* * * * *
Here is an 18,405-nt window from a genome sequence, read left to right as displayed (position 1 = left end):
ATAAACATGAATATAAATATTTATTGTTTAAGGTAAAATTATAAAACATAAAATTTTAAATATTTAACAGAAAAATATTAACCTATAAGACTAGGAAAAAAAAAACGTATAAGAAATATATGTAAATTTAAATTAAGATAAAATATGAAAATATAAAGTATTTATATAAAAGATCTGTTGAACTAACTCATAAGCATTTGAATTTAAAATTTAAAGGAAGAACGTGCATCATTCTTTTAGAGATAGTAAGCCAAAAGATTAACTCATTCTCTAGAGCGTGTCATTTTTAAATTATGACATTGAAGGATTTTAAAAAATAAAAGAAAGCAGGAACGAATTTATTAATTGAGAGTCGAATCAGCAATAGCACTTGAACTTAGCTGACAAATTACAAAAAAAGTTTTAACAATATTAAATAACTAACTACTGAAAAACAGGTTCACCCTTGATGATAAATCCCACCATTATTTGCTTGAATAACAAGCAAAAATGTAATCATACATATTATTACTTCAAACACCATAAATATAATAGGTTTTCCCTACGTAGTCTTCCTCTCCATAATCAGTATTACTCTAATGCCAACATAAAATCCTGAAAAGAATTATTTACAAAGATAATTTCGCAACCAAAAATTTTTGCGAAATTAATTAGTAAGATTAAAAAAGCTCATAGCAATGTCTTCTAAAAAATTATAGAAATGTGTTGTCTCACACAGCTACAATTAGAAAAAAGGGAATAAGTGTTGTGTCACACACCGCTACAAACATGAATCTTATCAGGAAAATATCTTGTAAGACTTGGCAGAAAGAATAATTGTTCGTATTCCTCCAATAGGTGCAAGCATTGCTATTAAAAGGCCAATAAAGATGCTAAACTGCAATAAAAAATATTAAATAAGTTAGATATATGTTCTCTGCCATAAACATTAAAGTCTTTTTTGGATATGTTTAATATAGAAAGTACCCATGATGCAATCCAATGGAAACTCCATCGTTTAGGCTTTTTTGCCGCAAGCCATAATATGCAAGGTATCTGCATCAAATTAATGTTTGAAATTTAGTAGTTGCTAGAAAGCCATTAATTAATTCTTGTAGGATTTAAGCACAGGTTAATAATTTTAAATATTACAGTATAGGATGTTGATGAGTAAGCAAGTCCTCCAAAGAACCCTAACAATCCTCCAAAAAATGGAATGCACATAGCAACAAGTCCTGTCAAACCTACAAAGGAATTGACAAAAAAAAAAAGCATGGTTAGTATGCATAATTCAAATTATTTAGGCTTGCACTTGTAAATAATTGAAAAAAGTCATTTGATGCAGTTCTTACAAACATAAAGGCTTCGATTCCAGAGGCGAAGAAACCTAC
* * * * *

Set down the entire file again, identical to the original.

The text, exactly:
Here is an 18,405-nt window from a genome sequence, read left to right as displayed (position 1 = left end):
ATAAACATGAATATAAATATTTATTGTTTAAGGTAAAATTATAAAACATAAAATTTTAAATATTTAACAGAAAAATATTAACCTATAAGACTAGGAAAAAAAAAACGTATAAGAAATATATGTAAATTTAAATTAAGATAAAATATGAAAATATAAAGTATTTATATAAAAGATCTGTTGAACTAACTCATAAGCATTTGAATTTAAAATTTAAAGGAAGAACGTGCATCATTCTTTTAGAGATAGTAAGCCAAAAGATTAACTCATTCTCTAGAGCGTGTCATTTTTAAATTATGACATTGAAGGATTTTAAAAAATAAAAGAAAGCAGGAACGAATTTATTAATTGAGAGTCGAATCAGCAATAGCACTTGAACTTAGCTGACAAATTACAAAAAAAGTTTTAACAATATTAAATAACTAACTACTGAAAAACAGGTTCACCCTTGATGATAAATCCCACCATTATTTGCTTGAATAACAAGCAAAAATGTAATCATACATATTATTACTTCAAACACCATAAATATAATAGGTTTTCCCTACGTAGTCTTCCTCTCCATAATCAGTATTACTCTAATGCCAACATAAAATCCTGAAAAGAATTATTTACAAAGATAATTTCGCAACCAAAAATTTTTGCGAAATTAATTAGTAAGATTAAAAAAGCTCATAGCAATGTCTTCTAAAAAATTATAGAAATGTGTTGTCTCACACAGCTACAATTAGAAAAAAGGGAATAAGTGTTGTGTCACACACCGCTACAAACATGAATCTTATCAGGAAAATATCTTGTAAGACTTGGCAGAAAGAATAATTGTTCGTATTCCTCCAATAGGTGCAAGCATTGCTATTAAAAGGCCAATAAAGATGCTAAACTGCAATAAAAAATATTAAATAAGTTAGATATATGTTCTCTGCCATAAACATTAAAGTCTTTTTTGGATATGTTTAATATAGAAAGTACCCATGATGCAATCCAATGGAAACTCCATCGTTTAGGCTTTTTTGCCGCAAGCCATAATATGCAAGGTATCTGCATCAAATTAATGTTTGAAATTTAGTAGTTGCTAGAAAGCCATTAATTAATTCTTGTAGGATTTAAGCACAGGTTAATAATTTTAAATATTACAGTATAGGATGTTGATGAGTAAGCAAGTCCTCCAAAGAACCCTAACAATCCTCCAAAAAATGGAATGCACATAGCAACAAGTCCTGTCAAACCTACAAAGGAATTGACAAAAAAAAAAAGCATGGTTAGTATGCATAATTCAAATTATTTAGGCTTGCACTTGTAAATAATTGAAAAAAGTCATTTGATGCAGTTCTTACAAACATAAAGGCTTCGATTCCAGAGGCGAAGAAACCTAC